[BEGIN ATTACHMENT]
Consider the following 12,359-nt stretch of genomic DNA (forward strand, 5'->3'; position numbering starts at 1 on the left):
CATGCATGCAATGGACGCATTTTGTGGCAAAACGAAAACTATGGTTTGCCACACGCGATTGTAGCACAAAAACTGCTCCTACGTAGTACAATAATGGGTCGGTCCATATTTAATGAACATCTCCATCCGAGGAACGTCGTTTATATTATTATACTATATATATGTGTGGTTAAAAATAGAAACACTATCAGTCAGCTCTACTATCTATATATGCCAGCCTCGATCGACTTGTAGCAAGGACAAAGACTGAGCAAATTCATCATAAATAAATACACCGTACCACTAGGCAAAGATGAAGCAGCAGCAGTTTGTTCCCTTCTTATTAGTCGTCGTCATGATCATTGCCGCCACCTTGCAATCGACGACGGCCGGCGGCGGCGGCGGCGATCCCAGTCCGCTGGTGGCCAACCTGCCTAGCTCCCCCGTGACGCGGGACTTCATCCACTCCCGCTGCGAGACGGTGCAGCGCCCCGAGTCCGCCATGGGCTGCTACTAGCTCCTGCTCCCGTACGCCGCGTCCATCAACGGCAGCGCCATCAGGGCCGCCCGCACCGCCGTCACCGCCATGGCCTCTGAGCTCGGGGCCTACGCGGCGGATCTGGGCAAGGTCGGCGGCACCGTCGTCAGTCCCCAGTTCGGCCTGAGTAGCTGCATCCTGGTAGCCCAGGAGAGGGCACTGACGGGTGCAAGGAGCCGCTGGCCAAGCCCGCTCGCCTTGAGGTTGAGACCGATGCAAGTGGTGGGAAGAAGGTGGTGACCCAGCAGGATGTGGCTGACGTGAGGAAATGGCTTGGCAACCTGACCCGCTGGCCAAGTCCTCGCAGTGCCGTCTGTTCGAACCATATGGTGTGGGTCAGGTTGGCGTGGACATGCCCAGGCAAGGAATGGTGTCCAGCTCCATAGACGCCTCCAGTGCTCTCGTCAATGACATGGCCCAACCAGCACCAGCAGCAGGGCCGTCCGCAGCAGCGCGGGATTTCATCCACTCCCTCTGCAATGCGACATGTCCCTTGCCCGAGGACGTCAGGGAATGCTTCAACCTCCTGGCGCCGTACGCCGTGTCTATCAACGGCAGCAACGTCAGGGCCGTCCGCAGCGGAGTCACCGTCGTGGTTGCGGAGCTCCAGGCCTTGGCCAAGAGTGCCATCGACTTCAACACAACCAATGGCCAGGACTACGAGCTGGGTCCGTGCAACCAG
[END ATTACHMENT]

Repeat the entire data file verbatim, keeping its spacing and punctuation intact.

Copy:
Consider the following 12,359-nt stretch of genomic DNA (forward strand, 5'->3'; position numbering starts at 1 on the left):
CATGCATGCAATGGACGCATTTTGTGGCAAAACGAAAACTATGGTTTGCCACACGCGATTGTAGCACAAAAACTGCTCCTACGTAGTACAATAATGGGTCGGTCCATATTTAATGAACATCTCCATCCGAGGAACGTCGTTTATATTATTATACTATATATATGTGTGGTTAAAAATAGAAACACTATCAGTCAGCTCTACTATCTATATATGCCAGCCTCGATCGACTTGTAGCAAGGACAAAGACTGAGCAAATTCATCATAAATAAATACACCGTACCACTAGGCAAAGATGAAGCAGCAGCAGTTTGTTCCCTTCTTATTAGTCGTCGTCATGATCATTGCCGCCACCTTGCAATCGACGACGGCCGGCGGCGGCGGCGGCGATCCCAGTCCGCTGGTGGCCAACCTGCCTAGCTCCCCCGTGACGCGGGACTTCATCCACTCCCGCTGCGAGACGGTGCAGCGCCCCGAGTCCGCCATGGGCTGCTACTAGCTCCTGCTCCCGTACGCCGCGTCCATCAACGGCAGCGCCATCAGGGCCGCCCGCACCGCCGTCACCGCCATGGCCTCTGAGCTCGGGGCCTACGCGGCGGATCTGGGCAAGGTCGGCGGCACCGTCGTCAGTCCCCAGTTCGGCCTGAGTAGCTGCATCCTGGTAGCCCAGGAGAGGGCACTGACGGGTGCAAGGAGCCGCTGGCCAAGCCCGCTCGCCTTGAGGTTGAGACCGATGCAAGTGGTGGGAAGAAGGTGGTGACCCAGCAGGATGTGGCTGACGTGAGGAAATGGCTTGGCAACCTGACCCGCTGGCCAAGTCCTCGCAGTGCCGTCTGTTCGAACCATATGGTGTGGGTCAGGTTGGCGTGGACATGCCCAGGCAAGGAATGGTGTCCAGCTCCATAGACGCCTCCAGTGCTCTCGTCAATGACATGGCCCAACCAGCACCAGCAGCAGGGCCGTCCGCAGCAGCGCGGGATTTCATCCACTCCCTCTGCAATGCGACATGTCCCTTGCCCGAGGACGTCAGGGAATGCTTCAACCTCCTGGCGCCGTACGCCGTGTCTATCAACGGCAGCAACGTCAGGGCCGTCCGCAGCGGAGTCACCGTCGTGGTTGCGGAGCTCCAGGCCTTGGCCAAGAGTGCCATCGACTTCAACACAACCAATGGCCAGGACTACGAGCTGGGTCCGTGCAACCAG